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Java on Google's AppEngine?

03.27.2009
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After last years rumours, hinting at Java coming to Google's AppEngine it's looking like we'll see this announced at the next Google I/O developer conference at the end of May. Om Malik has written about what this actually means for Java developers:

What does this mean? GAE currently is a Python-only app hosting environment and Java has been one of its most-requested features. Google’s support would help Java hosting get a mainstream push. Thus far most people have pushed PHP, Perl or Rails-related hosting services. I wouldn’t be surprised if Google uses a variant of its own Java VM, code-named Dalvik, which is currently being used in Android and Google Mobile OS. Dalvik is a non-Sun-licensed Java environment.

While I'm looking forward to seeing if this will happen, I'm not sure if it's that  relevant for Java developers. After all, we got quite excited about Google Android for a bit, but is it really being used much for development? Would you be excited by Java support in GAE?

Incidently, Google will also be speeding up the Python support in GAE. 

References
Reference: http://gigaom.com/2009/03/26/java-coming-soon-to-googles-app-engine/

Comments

David Lee replied on Fri, 2009/03/27 - 11:12am

No I'm not all that excited about it because it seems unlikely.

Another guy posted an excellent article on the problems w/java hosting a few months back.  I walked away from the post thinking the problems could be overcome, but java would have to act more like phpor other scripting languages.  And the hosting environment would have to be more like that of your typical LAMP setup.    I ended up on a SCGI Java based server w/with groovy scripts as the php equivalent.    I searched the web and found that someone(alastair) was thinking along the same lines and had done a simple implementation.  Inspired by this I've been working a similiar but more robust implementation w/hosting in mind.  What's nice about this is there is no servlet container, but the servlet api has been reimplemented(very stripped down) to allow third party libraries such as commons file-upload to work.

I believe stepping away from the current form of app server and servlet api,  is easiest path to cheap java-like hosting. Granted groovy is not java but it's pretty close and in many ways better, imo. 

Mass java web hosting w/the servlet API and existing app servers is not going to happen.   I think something totally different is required or a JVM that works much differently than the one we currently have or Dalvik.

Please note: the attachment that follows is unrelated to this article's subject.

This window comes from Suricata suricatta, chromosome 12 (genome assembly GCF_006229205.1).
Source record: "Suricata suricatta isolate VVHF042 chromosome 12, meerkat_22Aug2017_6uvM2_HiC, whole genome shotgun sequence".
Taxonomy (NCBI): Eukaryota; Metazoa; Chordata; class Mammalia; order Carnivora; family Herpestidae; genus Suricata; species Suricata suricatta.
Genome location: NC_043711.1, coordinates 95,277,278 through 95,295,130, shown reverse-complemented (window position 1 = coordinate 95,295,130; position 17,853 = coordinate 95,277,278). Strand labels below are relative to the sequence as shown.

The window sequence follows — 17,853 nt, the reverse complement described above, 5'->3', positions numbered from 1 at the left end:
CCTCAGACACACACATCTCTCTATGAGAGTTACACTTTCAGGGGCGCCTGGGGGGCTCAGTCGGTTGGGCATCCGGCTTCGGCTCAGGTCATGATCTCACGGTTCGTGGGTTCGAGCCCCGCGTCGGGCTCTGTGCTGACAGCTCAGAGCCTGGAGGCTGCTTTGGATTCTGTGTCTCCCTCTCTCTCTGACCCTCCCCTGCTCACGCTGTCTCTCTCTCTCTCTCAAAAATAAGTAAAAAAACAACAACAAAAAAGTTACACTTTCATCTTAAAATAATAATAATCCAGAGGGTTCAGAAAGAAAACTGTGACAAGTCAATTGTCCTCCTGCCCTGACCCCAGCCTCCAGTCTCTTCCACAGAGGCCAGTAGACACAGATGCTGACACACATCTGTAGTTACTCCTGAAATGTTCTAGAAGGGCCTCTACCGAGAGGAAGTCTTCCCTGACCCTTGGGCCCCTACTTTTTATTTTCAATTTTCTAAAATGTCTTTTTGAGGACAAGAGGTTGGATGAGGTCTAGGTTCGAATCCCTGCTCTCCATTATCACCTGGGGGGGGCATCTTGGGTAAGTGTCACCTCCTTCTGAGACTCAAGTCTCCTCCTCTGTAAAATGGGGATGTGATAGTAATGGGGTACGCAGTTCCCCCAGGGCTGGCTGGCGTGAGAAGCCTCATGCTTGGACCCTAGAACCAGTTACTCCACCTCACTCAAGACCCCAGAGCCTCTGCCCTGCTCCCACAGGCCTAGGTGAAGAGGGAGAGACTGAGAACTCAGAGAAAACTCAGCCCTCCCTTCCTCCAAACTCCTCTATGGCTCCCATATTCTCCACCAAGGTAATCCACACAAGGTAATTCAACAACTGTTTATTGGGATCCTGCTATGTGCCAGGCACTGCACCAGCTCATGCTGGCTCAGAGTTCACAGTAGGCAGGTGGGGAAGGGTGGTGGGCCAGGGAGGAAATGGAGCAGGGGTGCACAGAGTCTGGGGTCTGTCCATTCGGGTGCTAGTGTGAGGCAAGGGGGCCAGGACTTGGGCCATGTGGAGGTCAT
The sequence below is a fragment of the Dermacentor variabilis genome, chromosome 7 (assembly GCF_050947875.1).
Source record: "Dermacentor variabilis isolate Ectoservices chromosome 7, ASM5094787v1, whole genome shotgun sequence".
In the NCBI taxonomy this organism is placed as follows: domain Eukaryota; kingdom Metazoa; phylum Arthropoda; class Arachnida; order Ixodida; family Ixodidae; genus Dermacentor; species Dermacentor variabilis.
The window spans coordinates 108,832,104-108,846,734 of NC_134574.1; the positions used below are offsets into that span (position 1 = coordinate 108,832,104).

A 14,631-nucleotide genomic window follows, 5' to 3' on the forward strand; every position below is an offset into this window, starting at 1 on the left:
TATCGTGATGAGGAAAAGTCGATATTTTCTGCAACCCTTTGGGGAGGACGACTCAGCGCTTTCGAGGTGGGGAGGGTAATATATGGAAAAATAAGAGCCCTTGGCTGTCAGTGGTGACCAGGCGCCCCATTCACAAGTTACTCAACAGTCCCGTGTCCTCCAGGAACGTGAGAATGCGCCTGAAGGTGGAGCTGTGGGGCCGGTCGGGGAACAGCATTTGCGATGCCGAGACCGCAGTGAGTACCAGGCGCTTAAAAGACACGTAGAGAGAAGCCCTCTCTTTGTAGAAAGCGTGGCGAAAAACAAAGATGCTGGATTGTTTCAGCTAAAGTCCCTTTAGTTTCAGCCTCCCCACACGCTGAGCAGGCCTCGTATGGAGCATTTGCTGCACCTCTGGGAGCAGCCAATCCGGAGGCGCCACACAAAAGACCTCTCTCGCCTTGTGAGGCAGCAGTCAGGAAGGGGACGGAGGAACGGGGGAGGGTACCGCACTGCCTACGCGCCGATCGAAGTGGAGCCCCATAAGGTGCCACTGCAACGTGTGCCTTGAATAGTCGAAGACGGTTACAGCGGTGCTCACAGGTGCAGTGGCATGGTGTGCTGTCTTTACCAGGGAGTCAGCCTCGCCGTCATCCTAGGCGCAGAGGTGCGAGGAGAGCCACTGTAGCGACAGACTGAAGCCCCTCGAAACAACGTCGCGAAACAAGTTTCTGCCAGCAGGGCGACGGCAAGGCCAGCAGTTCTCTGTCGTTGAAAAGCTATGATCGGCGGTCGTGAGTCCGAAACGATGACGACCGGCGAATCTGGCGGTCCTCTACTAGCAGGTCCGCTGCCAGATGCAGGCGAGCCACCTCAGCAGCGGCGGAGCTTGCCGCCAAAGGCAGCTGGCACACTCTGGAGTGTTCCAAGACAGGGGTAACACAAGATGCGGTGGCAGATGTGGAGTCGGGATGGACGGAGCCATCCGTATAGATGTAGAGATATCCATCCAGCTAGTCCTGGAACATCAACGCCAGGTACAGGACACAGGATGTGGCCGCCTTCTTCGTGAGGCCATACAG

Kunal Dabir replied on Fri, 2009/03/27 - 1:19pm

"Would you be excited by Java support in GAE?" certainly (even if java support is limited).

 The problems that david mentioned about java are absolutely valid. If it happens (Java on GAE), it would be interesting to watch how!

Typical java webapps are too heavy and IMO consume more memory (this may be due to excessive use of frameworks, libraries). Deviating from Servlet spec or not allowing use of any arbitray libraries would make it difficult for framework obsessed java developers (and frankly speaking web development in java without frameworks will be pain in back for even a moderate size application).  May be they will provide support to GWT, Guice, GData java API Libraries (+ some third party necessary ones like hibernate). this will certainly raise adoption of google's open source java frameworks/APIs.

lets wait and see. May be it's just a rumor :)

Ray Walker replied on Fri, 2009/03/27 - 3:04pm

Most of the popular languages today pretty much offer the same performance (C/C++ excluded) and features.  Python vs. Java...who cares?  Both are great languages.

David Lee replied on Fri, 2009/03/27 - 4:27pm in response to: Ray Walker

people care when they've already invested heavily in one language over the other.  If you've invested in java, and let's assume there was groovy or java based hosting option available you don't have to start from scratch because you could reuse your existing code. 

True they are both great, but they are different as well.

 On another level, reuse or the lack of reuse is what's unattractive about the java web landscape.  Rather than starting a framework w/support for tag libs, everyone rewrites the view technology and you have no reuse ability where it matters(grails, trapestry, wicket).  But this is another discussion.

Mike P(Okidoky) replied on Fri, 2009/03/27 - 6:54pm in response to: Ray Walker

I disagree. C/C++ and Java come out way on top, while all other languages/platforms are left in the dust, performance wise. That, according to my own limited testing, and all the benchmarks I've seen. On desktops and servers that is, not mobile performance. Mobile seems all so crappy to me, a goo I'm hoping to see fixed once they finally cram actual PC's into those mobile formats. I can't wait for that to happen, because I'm sick of all this proprietary territory hunting by all these mobile gadget makers.

Mike P(Okidoky) replied on Fri, 2009/03/27 - 6:55pm

I can't wait for actual PC's to get the same mobile format. Time for all this proprietary horsing around to end.

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